The gender-gap in meeting college requirements is much larger. Boys of all races are between 6.6% to 13.5% less likely to meet the college requirements for the UC/CSU college system. In five of the eight race/ethnicity cohorts, boys are between 10.7% and 13.5% less likely to meet college requirements. The remaining cohorts (Asian, American Indian or Alaska Native, and Two or More Race Males) are 5.7%, 6.6%, and 8.2% less likely to meet UC/CSU requirements than their female counterparts. These disparities may expose one of the more concerning trends in California education. Are we simply pushing boys through the system and leaving them unprepared for career options?
Equally pressing is the need for a national report card on high school graduation rates and gender. The U.S. Department of Education does not list graduation rates by gender, according to the Brookings Institute. “We do not know the national high school graduation rates for girls and boys, since states are not required to provide this data—but, we argue here, this requirement should be added.” A national report card on graduation-data using GIBM’s Table 1 seems the most equitable approach.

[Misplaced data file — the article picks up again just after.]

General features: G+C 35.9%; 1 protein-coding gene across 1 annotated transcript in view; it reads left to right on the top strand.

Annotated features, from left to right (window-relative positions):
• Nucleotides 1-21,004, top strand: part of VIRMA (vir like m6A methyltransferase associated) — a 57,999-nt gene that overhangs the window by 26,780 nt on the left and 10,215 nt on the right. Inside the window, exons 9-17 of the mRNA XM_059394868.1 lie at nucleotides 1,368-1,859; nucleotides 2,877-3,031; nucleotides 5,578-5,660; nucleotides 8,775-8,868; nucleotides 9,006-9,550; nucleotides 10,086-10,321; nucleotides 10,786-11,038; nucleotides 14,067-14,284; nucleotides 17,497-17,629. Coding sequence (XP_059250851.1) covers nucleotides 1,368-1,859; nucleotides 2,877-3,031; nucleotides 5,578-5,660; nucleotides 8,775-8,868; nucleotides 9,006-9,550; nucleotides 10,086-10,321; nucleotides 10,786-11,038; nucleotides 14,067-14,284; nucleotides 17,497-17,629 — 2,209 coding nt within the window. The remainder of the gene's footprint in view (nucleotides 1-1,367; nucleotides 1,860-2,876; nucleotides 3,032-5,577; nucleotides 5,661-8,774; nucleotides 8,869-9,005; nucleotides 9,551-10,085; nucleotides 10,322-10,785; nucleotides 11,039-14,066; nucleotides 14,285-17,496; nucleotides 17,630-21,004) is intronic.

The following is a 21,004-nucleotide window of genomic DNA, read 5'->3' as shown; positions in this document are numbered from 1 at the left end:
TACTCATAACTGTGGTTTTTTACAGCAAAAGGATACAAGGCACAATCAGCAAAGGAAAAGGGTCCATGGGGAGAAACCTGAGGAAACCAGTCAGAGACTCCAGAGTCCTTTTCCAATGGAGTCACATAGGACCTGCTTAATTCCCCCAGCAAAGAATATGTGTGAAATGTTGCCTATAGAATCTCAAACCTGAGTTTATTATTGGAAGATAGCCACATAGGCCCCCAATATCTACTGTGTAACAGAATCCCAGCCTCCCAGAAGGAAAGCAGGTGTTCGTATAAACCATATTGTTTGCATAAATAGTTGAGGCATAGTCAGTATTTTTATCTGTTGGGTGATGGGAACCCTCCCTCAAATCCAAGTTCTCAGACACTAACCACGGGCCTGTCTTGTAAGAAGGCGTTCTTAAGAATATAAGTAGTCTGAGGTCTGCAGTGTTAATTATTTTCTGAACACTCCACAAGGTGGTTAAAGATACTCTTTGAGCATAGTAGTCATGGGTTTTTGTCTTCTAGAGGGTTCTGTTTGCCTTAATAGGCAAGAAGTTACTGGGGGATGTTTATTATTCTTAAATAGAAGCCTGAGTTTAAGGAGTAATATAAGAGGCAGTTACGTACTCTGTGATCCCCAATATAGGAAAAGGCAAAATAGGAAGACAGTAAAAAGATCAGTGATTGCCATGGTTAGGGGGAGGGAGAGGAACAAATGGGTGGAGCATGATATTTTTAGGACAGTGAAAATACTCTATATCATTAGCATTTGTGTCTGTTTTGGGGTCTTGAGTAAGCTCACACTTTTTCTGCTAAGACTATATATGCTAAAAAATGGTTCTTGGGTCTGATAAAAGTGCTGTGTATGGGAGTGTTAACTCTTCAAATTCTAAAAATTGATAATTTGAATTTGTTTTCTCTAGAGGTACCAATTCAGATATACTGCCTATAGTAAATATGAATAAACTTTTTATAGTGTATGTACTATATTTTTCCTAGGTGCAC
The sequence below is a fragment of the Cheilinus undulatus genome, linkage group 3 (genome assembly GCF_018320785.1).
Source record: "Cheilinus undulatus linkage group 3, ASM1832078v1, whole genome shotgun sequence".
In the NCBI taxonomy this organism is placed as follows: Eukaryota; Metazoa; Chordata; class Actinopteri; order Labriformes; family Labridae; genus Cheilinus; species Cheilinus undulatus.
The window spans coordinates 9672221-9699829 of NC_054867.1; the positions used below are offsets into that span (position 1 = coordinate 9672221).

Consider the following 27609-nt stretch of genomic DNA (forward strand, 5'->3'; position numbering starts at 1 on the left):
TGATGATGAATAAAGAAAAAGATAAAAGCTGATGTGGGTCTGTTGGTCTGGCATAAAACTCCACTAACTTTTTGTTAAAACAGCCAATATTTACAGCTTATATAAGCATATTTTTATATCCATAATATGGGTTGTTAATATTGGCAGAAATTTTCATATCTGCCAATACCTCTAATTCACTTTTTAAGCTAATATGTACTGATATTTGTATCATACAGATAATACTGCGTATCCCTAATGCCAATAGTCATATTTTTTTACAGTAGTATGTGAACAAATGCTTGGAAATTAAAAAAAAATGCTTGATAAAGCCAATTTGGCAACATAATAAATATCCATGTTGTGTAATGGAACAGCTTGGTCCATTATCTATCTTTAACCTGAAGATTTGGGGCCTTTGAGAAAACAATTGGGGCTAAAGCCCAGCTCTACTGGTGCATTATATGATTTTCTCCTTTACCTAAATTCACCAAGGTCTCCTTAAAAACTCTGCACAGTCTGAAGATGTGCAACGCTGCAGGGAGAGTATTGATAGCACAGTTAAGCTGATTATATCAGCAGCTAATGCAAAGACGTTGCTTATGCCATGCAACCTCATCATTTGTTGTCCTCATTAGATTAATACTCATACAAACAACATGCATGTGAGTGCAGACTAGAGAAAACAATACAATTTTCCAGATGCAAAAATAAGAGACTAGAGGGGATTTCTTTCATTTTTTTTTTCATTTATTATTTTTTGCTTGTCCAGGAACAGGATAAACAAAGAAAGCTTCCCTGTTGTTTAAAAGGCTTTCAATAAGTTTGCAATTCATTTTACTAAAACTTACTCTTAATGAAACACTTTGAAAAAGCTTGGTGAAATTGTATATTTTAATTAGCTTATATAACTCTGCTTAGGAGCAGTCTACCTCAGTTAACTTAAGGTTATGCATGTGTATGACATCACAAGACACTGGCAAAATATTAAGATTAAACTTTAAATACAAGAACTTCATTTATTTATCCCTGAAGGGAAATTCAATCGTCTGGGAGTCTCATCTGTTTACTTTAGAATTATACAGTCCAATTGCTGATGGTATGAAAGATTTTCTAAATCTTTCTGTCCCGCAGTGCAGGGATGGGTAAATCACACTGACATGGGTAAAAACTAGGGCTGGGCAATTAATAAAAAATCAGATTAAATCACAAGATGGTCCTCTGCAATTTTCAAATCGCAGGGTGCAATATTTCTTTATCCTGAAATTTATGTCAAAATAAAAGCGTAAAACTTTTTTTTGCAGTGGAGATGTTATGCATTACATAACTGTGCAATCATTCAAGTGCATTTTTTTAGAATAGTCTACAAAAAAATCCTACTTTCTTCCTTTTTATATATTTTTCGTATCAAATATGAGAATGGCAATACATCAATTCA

A full report card on gender graduation-data would likely reveal that boys are doing worse than reported. From 2016 to 2020, it is safe to assume that there were at least 180,000 fewer boys who earned high school diplomas nationally according to data from the Brookings report. It’s more likely there are well over 200,000 more males than females who did not receive diplomas in part because the data collection is likely undercounting boys who do not graduate for a variety of reasons, such as dropping out of the system prior to and during high school. From 2016 to 2020, California alone had 76,106 fewer male students earn high school diplomas than female students.
The current school climate has focused on race/ethnicity data in a generic and superficial way at a time when the struggles of boys crosses all racial lines. Lack of transparency, lack of support, and the lack of a California Commission on the Status of Boys and Men are leading reasons California schools continue to underserve boys.
Presenting data more openly is an opportunity to ensure policy makers, the media, schools, and parents have a clearer picture on the status of all boys and girls in California schools.